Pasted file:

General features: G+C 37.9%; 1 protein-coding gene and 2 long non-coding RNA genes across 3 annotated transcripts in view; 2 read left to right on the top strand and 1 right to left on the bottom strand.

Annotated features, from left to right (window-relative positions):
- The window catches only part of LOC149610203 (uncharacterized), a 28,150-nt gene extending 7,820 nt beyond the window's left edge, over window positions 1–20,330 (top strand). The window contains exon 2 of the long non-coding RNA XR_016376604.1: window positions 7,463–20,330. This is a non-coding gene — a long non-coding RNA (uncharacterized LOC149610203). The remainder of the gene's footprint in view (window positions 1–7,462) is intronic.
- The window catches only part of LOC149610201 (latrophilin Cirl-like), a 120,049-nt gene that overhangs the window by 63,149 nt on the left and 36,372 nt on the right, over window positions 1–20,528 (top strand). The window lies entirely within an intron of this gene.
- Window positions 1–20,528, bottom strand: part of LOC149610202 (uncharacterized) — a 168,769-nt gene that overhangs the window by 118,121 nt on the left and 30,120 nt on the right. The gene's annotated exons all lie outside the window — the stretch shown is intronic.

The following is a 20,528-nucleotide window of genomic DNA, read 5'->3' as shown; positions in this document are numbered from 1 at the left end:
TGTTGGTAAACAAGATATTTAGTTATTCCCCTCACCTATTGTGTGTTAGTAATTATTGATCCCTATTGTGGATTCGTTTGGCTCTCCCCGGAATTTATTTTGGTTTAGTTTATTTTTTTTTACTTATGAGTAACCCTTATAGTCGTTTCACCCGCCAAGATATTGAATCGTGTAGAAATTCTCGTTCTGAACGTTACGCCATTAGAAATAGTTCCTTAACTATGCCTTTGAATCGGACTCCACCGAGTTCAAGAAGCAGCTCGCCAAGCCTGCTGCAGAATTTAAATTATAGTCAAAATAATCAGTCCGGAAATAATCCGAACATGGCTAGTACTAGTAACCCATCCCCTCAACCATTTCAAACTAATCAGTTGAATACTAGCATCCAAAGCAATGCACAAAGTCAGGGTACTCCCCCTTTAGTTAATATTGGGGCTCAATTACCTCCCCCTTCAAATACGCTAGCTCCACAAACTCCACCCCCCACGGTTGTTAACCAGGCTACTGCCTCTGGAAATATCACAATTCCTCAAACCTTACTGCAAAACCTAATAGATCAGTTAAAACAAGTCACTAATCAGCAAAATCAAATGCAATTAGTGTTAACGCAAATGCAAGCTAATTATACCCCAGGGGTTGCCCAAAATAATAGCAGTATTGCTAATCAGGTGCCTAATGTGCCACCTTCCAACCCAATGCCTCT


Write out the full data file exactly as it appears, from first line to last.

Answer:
General features: G+C 37.9%; 1 protein-coding gene and 2 long non-coding RNA genes across 3 annotated transcripts in view; 2 read left to right on the top strand and 1 right to left on the bottom strand.

Annotated features, from left to right (window-relative positions):
- The window catches only part of LOC149610203 (uncharacterized), a 28,150-nt gene extending 7,820 nt beyond the window's left edge, over window positions 1–20,330 (top strand). The window contains exon 2 of the long non-coding RNA XR_016376604.1: window positions 7,463–20,330. This is a non-coding gene — a long non-coding RNA (uncharacterized LOC149610203). The remainder of the gene's footprint in view (window positions 1–7,462) is intronic.
- The window catches only part of LOC149610201 (latrophilin Cirl-like), a 120,049-nt gene that overhangs the window by 63,149 nt on the left and 36,372 nt on the right, over window positions 1–20,528 (top strand). The window lies entirely within an intron of this gene.
- Window positions 1–20,528, bottom strand: part of LOC149610202 (uncharacterized) — a 168,769-nt gene that overhangs the window by 118,121 nt on the left and 30,120 nt on the right. The gene's annotated exons all lie outside the window — the stretch shown is intronic.

The following is a 20,528-nucleotide window of genomic DNA, read 5'->3' as shown; positions in this document are numbered from 1 at the left end:
TGTTGGTAAACAAGATATTTAGTTATTCCCCTCACCTATTGTGTGTTAGTAATTATTGATCCCTATTGTGGATTCGTTTGGCTCTCCCCGGAATTTATTTTGGTTTAGTTTATTTTTTTTTACTTATGAGTAACCCTTATAGTCGTTTCACCCGCCAAGATATTGAATCGTGTAGAAATTCTCGTTCTGAACGTTACGCCATTAGAAATAGTTCCTTAACTATGCCTTTGAATCGGACTCCACCGAGTTCAAGAAGCAGCTCGCCAAGCCTGCTGCAGAATTTAAATTATAGTCAAAATAATCAGTCCGGAAATAATCCGAACATGGCTAGTACTAGTAACCCATCCCCTCAACCATTTCAAACTAATCAGTTGAATACTAGCATCCAAAGCAATGCACAAAGTCAGGGTACTCCCCCTTTAGTTAATATTGGGGCTCAATTACCTCCCCCTTCAAATACGCTAGCTCCACAAACTCCACCCCCCACGGTTGTTAACCAGGCTACTGCCTCTGGAAATATCACAATTCCTCAAACCTTACTGCAAAACCTAATAGATCAGTTAAAACAAGTCACTAATCAGCAAAATCAAATGCAATTAGTGTTAACGCAAATGCAAGCTAATTATACCCCAGGGGTTGCCCAAAATAATAGCAGTATTGCTAATCAGGTGCCTAATGTGCCACCTTCCAACCCAATGCCTCT